8 – Bill drawn by Shyam was accepted for ₹ 50,000
9 – Paid half the amount owed to M/s Jayalakshmi Furniture by cheque
10 – Shyam’s bill was paid

Answer:
In the Books of Ramesh
Journal Entries
Samacheer Kalvi 11th Accountancy Solutions Chapter 3 Books of Prime Entry 18

Question 13.
Journalise the following transactions in the books of Sundar who is a bookseller.
Samacheer Kalvi 11th Accountancy Solutions Chapter 3 Books of Prime Entry 24
Answer:
In the Books of Mr.Sundar
Journal Entries
Samacheer Kalvi 11th Accountancy Solutions Chapter 3 Books of Prime Entry 19

Question 14.
Raja has a hotel. The following transactions took place in his business. Journalize them.
Samacheer Kalvi 11th Accountancy Solutions Chapter 3 Books of Prime Entry 25
Answer:
In the Books of Raja
Journal Entries
Samacheer Kalvi 11th Accountancy Solutions Chapter 3 Books of Prime Entry 20

Question 15.
From the following transactions of Shyam, a stationery dealer, pass joumal entries for the month of August 2017.
August 2017 :

1 – Commenced business with cash ₹ 4,00,000, Goods ₹ 5,00,000
2 – Sold goods to A and money received through RTGS ₹ 2,50,000
3 – Goods sold to Z on credit for ₹ 20,000
5 –  Bill drew on Z and accepted by him ₹ 20,000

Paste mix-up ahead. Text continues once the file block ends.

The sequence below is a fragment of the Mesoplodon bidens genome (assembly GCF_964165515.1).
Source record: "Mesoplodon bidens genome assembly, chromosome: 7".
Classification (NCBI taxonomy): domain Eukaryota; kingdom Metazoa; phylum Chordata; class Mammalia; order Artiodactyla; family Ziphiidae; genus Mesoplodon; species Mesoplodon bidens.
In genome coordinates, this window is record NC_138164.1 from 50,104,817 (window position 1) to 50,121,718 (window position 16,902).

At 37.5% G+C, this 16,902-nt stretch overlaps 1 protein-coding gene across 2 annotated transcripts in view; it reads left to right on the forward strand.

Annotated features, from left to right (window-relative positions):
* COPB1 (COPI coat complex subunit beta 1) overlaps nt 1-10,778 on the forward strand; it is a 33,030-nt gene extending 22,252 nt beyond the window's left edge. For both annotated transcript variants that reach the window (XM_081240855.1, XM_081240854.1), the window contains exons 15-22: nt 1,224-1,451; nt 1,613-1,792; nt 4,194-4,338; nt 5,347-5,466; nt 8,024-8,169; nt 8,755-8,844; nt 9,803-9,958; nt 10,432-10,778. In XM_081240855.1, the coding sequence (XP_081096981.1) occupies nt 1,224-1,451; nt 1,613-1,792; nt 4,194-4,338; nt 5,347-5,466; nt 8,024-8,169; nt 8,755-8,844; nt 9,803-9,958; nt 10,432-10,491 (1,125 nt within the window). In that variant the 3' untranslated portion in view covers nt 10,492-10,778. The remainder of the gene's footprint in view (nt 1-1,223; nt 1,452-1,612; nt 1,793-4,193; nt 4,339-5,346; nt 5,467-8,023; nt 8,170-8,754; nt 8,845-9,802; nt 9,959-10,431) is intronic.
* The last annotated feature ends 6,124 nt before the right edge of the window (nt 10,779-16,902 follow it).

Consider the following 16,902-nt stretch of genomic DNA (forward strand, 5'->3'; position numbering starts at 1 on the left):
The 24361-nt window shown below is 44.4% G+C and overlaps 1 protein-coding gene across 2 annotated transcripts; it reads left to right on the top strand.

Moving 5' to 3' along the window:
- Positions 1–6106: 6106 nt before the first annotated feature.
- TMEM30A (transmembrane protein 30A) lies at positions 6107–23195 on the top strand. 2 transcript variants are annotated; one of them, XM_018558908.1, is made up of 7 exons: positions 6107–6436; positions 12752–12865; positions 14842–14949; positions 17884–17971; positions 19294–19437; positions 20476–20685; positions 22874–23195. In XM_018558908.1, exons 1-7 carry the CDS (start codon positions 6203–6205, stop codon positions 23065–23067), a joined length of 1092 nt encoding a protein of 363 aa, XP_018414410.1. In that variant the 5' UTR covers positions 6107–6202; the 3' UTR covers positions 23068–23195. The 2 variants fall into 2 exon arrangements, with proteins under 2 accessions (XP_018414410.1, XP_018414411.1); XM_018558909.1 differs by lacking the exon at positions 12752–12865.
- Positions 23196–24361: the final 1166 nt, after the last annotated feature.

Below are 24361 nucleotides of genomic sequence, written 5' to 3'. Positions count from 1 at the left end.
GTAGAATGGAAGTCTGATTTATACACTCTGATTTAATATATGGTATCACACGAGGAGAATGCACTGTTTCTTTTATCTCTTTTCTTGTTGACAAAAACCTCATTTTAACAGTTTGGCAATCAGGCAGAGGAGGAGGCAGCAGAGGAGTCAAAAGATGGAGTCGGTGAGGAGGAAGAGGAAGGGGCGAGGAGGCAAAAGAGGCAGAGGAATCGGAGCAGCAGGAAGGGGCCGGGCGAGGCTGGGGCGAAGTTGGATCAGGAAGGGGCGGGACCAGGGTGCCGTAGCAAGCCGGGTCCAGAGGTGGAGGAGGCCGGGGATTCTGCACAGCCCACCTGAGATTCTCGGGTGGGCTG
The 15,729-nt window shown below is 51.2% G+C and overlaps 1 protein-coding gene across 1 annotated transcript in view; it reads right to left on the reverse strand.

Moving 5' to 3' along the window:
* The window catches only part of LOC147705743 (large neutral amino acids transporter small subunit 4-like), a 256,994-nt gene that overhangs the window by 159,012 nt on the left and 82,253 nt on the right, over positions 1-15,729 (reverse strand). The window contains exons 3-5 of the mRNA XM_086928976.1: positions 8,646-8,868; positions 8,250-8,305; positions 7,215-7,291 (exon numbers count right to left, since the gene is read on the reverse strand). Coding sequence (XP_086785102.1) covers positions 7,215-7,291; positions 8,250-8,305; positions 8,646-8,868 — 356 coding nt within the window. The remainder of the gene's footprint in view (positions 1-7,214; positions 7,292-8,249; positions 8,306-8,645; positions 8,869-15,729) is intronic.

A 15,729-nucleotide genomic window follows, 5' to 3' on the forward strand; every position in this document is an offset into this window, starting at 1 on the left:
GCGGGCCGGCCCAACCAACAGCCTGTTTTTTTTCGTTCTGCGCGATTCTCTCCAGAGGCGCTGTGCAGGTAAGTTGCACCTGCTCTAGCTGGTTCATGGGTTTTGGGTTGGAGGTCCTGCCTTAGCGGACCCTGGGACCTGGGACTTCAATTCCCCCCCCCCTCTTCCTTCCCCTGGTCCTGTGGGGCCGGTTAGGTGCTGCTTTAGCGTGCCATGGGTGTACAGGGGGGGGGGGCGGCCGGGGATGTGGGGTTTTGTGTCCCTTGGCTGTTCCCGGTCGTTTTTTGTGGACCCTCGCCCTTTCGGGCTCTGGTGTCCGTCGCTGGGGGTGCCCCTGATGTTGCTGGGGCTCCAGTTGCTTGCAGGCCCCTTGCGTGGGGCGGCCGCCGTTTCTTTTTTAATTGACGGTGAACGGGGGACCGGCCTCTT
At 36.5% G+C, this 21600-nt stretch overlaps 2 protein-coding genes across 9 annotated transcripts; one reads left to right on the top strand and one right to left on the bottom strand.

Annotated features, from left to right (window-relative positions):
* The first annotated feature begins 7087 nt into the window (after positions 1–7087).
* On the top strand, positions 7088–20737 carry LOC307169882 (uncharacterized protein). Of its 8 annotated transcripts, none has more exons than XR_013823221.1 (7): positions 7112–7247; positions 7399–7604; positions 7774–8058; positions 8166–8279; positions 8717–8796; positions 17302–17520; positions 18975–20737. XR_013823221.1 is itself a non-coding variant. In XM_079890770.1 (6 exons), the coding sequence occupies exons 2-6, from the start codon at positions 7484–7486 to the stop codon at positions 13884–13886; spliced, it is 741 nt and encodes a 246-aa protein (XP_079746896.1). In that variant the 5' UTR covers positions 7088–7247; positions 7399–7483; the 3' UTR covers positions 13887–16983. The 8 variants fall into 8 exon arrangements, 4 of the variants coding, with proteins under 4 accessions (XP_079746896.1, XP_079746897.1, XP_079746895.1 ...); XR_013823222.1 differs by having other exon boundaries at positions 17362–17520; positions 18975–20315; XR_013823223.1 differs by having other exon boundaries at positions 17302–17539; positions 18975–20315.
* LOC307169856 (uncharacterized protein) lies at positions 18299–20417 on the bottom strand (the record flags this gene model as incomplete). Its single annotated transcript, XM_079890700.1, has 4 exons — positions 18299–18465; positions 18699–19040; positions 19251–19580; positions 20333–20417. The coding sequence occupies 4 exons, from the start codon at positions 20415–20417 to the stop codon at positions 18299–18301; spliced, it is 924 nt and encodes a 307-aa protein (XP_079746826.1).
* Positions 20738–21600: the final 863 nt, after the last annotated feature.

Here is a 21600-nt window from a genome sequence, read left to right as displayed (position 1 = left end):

8 – Bill received from Z is discounted with the bank for ₹ 19,000
10 – Goods sold to M on credit ₹ 12,000
12 – Goods distributed as free samples for ₹ 2,000
16 – Goods took for office use ₹ 5,000
17 – M became insolvent and only 0.80 paise per rupee is received in the final settlement
20 – Bill of Z discounted with the bank is dishonored

Answer:
In the Books of Shyam
Journal Entries
Samacheer Kalvi 11th Accountancy Solutions Chapter 3 Books of Prime Entry 21

Question 16.
Mary is a cement dealer who has a business for more than 5 years. Pass journal entries in her books for the period of March 2018.
Samacheer Kalvi 11th Accountancy Solutions Chapter 3 Books of Prime Entry 26
Answer:
In the Books of Mary
Journal Entries
Samacheer Kalvi 11th Accountancy Solutions Chapter 3 Books of Prime Entry 22

Textbook Case Study

Pearl is a trader. She buys and sells electronic goods. She maintains double-entry bookkeeping. She purchases and sells goods both on cash and credit basis. If the purchased goods are not in good condition, she sends them back to her supplier. At the same time, she also accepts if her customers return the goods sold to them when the goods are not in good condition. She maintains a bank account for her business. She receives and pays the money through bank transactions.

Question 1.
Why does she maintain double entry book keeping?
Answer:
In this system, the two aspects of each transaction are recorded in the books of account. This helps in checking the accuracy in accounting.

Question 2.
Do all the business units engage in credit transactions?
Answer:
No, she purchases and sells goods both on a cash and credit basis.

Question 3.
Can you think of some business units that have only cash transactions?
Answer:
Yes, she has to spend money on expenses and capital also. Nominal accounts also maintained.

Question 4.
Is it necessary for Pearlite to maintain a separate bank account for business?
Answer:
Yes, she should maintain a bank account for her business.

Question 5.
What will happen if she uses her personal bank account for her business transactions?
Answer: